I would use UDP since it has lower latency. When a packet is lost, UDP carries on with the next packet instead of waiting for the previous packet to be sent. UDP will also reorder packets, since it is just sending blocks of data, not a stream like TCP. You would need to track the packets as you will have to manually sort the order of the incoming data. Normally you establish an acceptable latency, reordering the packets as they come in (as long as they arrive before your artificial latency) and reject those that are older than your established latency. This packet loss/drop will cause gaps in your audio, but you can mitigate it somewhat by sending redundant audio data in each packet. By detecting and tracking packet loss you can establish a 'quality of service' of the connection and reduce/increase the amount of duplicated data sent per packet.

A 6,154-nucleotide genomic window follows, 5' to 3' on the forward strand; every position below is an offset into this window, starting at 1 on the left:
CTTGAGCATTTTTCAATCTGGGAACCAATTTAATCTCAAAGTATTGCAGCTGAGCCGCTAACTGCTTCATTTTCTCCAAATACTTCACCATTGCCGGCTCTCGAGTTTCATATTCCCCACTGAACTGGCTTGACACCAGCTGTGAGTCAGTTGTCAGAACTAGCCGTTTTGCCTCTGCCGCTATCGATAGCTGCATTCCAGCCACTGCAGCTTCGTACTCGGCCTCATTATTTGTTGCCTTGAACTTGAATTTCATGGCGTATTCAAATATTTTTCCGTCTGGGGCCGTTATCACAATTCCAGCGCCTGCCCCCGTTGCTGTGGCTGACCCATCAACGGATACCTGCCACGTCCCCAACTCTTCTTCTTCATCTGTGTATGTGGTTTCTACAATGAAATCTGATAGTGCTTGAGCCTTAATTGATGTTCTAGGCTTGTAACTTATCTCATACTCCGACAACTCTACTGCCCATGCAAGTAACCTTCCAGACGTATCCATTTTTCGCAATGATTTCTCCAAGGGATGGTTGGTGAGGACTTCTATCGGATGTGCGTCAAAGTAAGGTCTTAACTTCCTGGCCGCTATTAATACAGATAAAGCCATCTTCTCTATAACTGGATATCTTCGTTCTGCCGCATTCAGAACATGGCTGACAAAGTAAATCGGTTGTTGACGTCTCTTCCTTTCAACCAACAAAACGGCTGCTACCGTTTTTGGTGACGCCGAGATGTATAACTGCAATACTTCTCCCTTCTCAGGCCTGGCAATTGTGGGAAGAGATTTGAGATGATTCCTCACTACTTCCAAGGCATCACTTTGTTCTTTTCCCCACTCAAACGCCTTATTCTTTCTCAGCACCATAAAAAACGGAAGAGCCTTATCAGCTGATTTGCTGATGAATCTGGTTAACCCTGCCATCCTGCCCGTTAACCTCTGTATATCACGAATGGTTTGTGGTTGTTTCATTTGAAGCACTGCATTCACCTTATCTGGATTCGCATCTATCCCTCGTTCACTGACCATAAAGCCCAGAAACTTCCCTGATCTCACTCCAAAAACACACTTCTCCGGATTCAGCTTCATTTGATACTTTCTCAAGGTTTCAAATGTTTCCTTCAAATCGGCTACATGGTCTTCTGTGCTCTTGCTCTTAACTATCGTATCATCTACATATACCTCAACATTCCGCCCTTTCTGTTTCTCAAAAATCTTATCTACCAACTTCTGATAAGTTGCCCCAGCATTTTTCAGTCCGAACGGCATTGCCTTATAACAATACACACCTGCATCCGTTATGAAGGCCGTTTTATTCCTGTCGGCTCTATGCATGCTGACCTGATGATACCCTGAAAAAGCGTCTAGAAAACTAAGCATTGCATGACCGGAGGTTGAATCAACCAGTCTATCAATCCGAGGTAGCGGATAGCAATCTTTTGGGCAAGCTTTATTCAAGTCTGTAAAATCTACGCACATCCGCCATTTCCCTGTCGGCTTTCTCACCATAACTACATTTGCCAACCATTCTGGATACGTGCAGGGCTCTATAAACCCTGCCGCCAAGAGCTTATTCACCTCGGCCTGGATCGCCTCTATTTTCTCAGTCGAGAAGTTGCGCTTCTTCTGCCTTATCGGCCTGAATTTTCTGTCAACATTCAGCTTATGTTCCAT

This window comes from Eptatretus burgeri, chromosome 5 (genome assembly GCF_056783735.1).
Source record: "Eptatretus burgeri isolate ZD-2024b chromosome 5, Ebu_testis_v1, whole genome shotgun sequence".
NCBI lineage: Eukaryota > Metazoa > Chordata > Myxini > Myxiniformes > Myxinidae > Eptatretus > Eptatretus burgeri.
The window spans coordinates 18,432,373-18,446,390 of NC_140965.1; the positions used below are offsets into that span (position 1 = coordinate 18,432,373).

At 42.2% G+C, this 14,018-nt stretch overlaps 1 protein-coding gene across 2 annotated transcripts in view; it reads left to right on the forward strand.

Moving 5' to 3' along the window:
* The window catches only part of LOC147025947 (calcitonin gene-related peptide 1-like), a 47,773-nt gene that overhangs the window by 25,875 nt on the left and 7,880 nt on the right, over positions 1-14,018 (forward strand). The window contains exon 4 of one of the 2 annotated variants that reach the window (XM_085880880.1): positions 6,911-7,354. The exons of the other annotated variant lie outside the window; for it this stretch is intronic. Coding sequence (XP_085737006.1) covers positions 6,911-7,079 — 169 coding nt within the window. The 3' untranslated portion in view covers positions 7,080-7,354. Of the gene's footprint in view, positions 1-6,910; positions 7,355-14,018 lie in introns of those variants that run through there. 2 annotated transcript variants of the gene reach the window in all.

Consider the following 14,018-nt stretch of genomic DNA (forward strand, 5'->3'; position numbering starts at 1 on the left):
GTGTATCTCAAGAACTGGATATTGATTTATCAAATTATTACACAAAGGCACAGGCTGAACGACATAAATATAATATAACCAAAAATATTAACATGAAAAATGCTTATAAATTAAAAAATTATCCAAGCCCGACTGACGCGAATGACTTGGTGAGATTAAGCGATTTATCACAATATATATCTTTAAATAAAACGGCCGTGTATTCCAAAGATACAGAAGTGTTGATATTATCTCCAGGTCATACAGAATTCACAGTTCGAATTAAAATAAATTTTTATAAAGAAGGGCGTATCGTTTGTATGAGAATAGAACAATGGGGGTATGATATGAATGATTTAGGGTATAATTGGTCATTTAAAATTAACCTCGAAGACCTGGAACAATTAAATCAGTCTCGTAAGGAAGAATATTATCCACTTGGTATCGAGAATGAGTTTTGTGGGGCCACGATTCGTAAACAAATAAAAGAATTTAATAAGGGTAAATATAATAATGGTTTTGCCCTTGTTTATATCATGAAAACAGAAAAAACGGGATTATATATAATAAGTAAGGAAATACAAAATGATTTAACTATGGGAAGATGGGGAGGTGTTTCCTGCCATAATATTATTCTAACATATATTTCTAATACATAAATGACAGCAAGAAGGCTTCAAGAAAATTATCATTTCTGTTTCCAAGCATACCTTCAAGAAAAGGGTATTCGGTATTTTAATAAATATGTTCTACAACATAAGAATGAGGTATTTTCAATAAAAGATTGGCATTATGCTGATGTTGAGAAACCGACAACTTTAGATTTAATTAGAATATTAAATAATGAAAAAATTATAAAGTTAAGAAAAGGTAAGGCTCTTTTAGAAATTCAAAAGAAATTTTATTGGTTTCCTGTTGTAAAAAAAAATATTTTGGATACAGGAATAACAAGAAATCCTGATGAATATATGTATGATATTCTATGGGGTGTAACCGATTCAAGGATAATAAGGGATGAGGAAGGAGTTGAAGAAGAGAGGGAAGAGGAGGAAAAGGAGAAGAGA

UDP's lower latency with some drop out is preferable, IMHO, as it lets players have closer-to-realtime conversations.
Alternatively, you could consider slowing down your entire game so the voice matches in game events, but that's not going to make round-trip conversations work very well.
As for how you track packet ordering, I think that's a different question, but basically you need to establish some amount of 'acceptable' latency - say 100ms. You buffer up in-coming packets, putting them back in order as they arrive. Once you have 100ms or more of data you start pulling the data off the front, consuming the now in-order packets. Of course there will likely be dropped packets so you would want to either use the redundant data or incorporate an resend system using ACK/NAK, which sounds like re-inventing TCP but the results are more light weight - for example if the 100ms buffer has been consumed, there's no point requesting data that has already been 'played through'. It's the back bone of most reliable-over-UDP protocols used in most realtime networked games for the past couple of decades.